Presidents are called upon, in moments of great horror and great sorrow, to speak of love and solidarity.
President Obama did just that on Sunday afternoon, when he responded to the worst mass shooting in modern American history—“an act of terror and
an act of hate”—by declaring, “In the face of hate and violence, we will love one another.”
The president recognized that those who died at the Pulse nightclub in Orlando were members of a community of lesbians, gays, bisexuals, transgender people, and allies who gathered in the sort of dance club that has always been more than just a dance club. He spoke movingly of what the club scene means for people who have historically faced discrimination and, yes, hatred, because of their sexuality.
“This is an especially heartbreaking day for all our friends—our fellow Americans—who are lesbian, gay, bisexual or transgender. The shooter targeted a nightclub where people came together to be with friends, to dance and to sing, and to live. The place where they were attacked is more than a nightclub—it is a place of solidarity and empowerment where people have come together to raise awareness, to speak their minds, and to advocate for their civil rights,” said Obama. “So this is a sobering reminder that attacks on any American—regardless of race, ethnicity, religion or sexual orientation—is an attack on all of us and on the fundamental values of equality and dignity that define us as a country. And no act of hate or terror will ever change who we are or the values that make us Americans.”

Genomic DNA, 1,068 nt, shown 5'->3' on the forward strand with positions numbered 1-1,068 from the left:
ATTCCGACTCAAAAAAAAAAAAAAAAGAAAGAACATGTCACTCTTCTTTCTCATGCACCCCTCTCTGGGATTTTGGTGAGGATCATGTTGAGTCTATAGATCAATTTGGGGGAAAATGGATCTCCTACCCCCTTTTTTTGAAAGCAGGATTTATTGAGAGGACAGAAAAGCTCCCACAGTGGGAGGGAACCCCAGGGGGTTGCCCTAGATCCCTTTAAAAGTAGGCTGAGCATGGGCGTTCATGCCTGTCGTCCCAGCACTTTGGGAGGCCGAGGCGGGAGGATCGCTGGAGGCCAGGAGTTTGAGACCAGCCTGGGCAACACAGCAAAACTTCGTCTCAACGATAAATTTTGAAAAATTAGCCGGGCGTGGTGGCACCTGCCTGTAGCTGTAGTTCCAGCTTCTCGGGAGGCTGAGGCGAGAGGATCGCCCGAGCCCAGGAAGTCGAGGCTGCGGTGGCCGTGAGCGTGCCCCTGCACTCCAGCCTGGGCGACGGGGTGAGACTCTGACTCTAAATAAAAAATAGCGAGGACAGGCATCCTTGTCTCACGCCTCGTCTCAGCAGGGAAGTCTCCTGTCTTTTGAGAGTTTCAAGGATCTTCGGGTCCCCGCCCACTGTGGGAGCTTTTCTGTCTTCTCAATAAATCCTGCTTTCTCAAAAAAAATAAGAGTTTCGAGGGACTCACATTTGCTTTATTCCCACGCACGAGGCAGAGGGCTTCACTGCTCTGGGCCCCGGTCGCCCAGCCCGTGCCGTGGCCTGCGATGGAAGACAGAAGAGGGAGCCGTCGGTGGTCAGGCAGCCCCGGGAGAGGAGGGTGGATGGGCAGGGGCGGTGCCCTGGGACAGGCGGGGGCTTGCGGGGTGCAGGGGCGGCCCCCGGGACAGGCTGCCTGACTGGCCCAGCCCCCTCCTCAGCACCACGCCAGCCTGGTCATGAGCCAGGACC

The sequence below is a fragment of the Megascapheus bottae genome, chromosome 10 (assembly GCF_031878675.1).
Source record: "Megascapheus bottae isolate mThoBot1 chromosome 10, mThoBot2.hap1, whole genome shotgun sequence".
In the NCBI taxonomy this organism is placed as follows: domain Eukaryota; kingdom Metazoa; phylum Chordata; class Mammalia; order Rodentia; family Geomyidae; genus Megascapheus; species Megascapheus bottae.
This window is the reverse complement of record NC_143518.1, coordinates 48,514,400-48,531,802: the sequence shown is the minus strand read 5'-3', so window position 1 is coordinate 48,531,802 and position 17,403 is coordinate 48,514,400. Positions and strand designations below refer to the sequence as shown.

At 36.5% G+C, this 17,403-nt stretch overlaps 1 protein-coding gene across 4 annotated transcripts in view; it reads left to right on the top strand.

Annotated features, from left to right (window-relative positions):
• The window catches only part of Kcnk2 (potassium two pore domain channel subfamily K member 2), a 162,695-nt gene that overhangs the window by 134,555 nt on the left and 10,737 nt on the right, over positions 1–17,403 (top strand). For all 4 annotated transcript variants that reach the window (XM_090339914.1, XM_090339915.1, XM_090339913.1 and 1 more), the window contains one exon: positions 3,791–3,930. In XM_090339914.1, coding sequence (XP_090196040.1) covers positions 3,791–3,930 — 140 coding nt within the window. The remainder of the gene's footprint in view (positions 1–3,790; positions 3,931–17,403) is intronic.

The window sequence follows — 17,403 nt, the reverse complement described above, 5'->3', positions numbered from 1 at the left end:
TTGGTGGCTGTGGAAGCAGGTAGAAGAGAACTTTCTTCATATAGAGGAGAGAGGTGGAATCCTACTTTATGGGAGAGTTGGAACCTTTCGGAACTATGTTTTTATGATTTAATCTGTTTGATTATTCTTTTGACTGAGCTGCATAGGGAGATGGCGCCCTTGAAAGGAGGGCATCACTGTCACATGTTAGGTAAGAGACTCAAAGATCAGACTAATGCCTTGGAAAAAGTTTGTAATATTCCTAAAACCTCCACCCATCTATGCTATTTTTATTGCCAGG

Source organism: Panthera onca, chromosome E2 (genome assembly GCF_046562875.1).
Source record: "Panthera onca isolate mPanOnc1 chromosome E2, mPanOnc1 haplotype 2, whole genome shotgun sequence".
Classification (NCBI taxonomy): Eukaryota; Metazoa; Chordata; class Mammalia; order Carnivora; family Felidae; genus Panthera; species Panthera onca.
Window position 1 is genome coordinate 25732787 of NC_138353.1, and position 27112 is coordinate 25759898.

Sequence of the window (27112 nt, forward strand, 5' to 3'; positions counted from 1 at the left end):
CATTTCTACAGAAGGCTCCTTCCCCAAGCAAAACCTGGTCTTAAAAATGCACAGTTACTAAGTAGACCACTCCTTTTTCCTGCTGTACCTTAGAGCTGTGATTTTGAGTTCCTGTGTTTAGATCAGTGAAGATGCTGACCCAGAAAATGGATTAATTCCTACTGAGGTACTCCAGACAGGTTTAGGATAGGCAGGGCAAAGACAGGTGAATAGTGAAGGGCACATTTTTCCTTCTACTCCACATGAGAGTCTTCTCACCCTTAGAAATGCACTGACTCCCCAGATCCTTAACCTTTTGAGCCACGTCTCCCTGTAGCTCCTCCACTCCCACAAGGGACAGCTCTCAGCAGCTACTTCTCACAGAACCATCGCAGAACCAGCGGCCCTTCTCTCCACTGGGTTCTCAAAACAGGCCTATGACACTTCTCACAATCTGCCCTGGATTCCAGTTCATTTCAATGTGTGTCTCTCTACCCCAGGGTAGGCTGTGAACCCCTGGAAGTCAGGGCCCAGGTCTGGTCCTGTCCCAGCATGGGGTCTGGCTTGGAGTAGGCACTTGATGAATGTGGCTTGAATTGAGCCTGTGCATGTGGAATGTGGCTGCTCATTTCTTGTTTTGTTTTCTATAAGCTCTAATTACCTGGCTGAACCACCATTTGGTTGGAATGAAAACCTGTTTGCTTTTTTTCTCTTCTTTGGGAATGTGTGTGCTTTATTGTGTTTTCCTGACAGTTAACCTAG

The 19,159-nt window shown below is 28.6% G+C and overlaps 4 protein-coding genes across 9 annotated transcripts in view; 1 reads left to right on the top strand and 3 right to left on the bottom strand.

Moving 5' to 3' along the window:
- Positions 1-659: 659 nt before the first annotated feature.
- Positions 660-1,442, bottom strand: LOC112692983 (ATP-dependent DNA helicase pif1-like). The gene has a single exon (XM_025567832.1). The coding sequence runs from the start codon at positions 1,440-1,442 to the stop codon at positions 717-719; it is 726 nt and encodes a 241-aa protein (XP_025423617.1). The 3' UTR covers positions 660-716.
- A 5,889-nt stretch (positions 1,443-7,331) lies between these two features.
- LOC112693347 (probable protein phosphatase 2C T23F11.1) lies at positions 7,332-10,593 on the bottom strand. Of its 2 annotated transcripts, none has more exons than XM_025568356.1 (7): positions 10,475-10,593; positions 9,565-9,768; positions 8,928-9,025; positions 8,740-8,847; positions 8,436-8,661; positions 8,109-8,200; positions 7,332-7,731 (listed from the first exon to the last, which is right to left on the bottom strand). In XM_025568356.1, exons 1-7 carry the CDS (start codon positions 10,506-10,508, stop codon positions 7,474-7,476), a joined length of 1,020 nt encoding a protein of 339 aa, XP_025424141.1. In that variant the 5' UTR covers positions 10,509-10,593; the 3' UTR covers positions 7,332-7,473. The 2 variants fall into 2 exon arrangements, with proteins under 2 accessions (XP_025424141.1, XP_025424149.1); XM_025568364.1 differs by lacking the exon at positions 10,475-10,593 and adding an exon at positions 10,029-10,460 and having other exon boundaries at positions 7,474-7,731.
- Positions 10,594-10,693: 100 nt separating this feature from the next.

Obama’s recognition that the values that make us Americans are shaped by a sense of love and solidarity was beautiful. And good.
But what makes rhetoric beautiful and good is an understanding that words that are spoken might lead to action. The words must express more than sympathy; they must express a vision for how to overcome tragedy. So Obama spoke of necessary action—explaining, “Today marks the most deadly shooting in American history. The shooter was apparently armed with a handgun and a powerful assault rifle. This massacre is therefore a further reminder of how easy it is for someone to get their hands on a weapon that lets them shoot people in a school, or in a house of worship, or a movie theater, or in a nightclub. And we have to decide if that’s the kind of country we want to be. And to actively do nothing is a decision as well.”